Norton Identity Safe (Vault) password manager has a new function which may be useful.
Safety Dashboard in Norton Identity Safe displays the health of the logins and passwords stored in the cloud vault. It lets you increase the strength of your passwords to improve your safety score and reduce the risks associated with online safety.
Just tried it and even though it is currently a Beta function, it tells the user passwords it believes are weak and/or duplicated, and logins that are old (not used frequently) or archived.
The weak password (it provides a password strength score as a %) and duplicated password functions are particularly useful to maintain password integrity across multiple websites.
It also provides information on when the password was last changed and also recommends if one should change the password now.
A positive step in the right direction.
I am looking for recommendations for a secure and easy to use Password Manager. Does anyone have experience with these? Are they simple to setup and use? Do people use it for their bank passwords? With all the data breaches going on I am concerned at how secure a Password Manager would be.
There are a number of recommendations in the above thread, and experiences of some of the forum members.
Choice has also reviewed password managers (member content) in the past and provided information on how to select a manager (free to read)…
The Optus hacking saga now running has opened a lot of eyes to the possible need for a good password manager. Does anyone have any recommendations?
Could Choice survey the free and priced options and offer recommendations?
Hi @clamb17, I have moved your post to a thread which discussed password managers and provides recommendations of some of the community members.
You are correct that a good password manager is needed to manage login credentials for sites where password protected access is required.
The other important consideration is using two factor authentication when it is available. The provides an additional roadblock if someone has hacked your password and is illegitimately trying to access your online account.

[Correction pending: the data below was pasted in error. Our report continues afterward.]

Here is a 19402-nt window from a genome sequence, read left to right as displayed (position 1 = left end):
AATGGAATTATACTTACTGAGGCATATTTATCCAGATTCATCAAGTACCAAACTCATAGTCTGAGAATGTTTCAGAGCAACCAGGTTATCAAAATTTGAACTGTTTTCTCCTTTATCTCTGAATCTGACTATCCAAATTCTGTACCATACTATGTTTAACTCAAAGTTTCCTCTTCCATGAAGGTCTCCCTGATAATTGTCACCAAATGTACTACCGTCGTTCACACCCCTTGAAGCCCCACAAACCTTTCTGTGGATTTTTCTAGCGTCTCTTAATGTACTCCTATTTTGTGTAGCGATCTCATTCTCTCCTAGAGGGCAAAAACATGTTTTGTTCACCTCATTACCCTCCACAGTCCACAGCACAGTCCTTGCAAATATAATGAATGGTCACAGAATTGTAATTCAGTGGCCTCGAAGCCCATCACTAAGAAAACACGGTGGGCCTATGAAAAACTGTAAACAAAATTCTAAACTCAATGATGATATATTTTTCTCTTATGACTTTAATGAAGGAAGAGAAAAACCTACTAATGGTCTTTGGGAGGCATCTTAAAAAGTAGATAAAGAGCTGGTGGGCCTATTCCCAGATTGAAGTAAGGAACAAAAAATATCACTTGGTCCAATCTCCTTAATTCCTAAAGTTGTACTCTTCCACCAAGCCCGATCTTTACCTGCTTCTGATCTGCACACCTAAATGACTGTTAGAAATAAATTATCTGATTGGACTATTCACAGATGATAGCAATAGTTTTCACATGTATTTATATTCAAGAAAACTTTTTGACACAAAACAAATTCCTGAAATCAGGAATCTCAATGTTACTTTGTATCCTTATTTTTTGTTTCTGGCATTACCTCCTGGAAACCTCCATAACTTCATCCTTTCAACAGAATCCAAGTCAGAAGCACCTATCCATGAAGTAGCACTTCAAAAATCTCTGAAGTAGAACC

An earlier post also includes a link to the Choice website where they provide information on how to select a good password manager. They did review some password managers back in 2020 (note it is paid member content), and some of their assessments may still be relevant even though there is likely to be new versions and features available today…
It may be timely for Choice (@PeterZaluzny) to review and update their assessment where necessary.
I’ve always said I would never use a password manager that required I keep its database on its own website… eg, 1Password.
My requirements for a manager are these
- Must have a built in pw generator which allows upper and lower case and special characters… and be of any length
- Must keep its database on your computer, with or without the capacity for sync via iCloud or Dropbox
Doesn’t need to have a fancy UI… no froth and bubble. Must not be a subscription model. Initial cost can be anything,
Whenever i play in Linux I use Keepass and for Mac its Wallet - the Acrylic software version.
I have been using Keepass for years and the database is synced from my PC to google drive. I can use the database with an app (KeePassium) on my iPhone and can access an up-to-date list any time when not at home. It is easy and free.
The best password manager is the one that fits with how you operate.
If you need a password manager on a single computer, find one that suits that. If you need one that provides for multiple devices, look for a password manager that syncs the passwords. The important thing is not so much how you use a password manager, but that you use it.
Pretty much any well known password manager is going to be secure (for a certain definition of secure that changes per user). Focus less on the security and more on what works for you. Read the instructions. Download the demo version and play with it a bit. Make sure you have something you like before dedicating the effort (and possibly money) into adopting a specific password manager.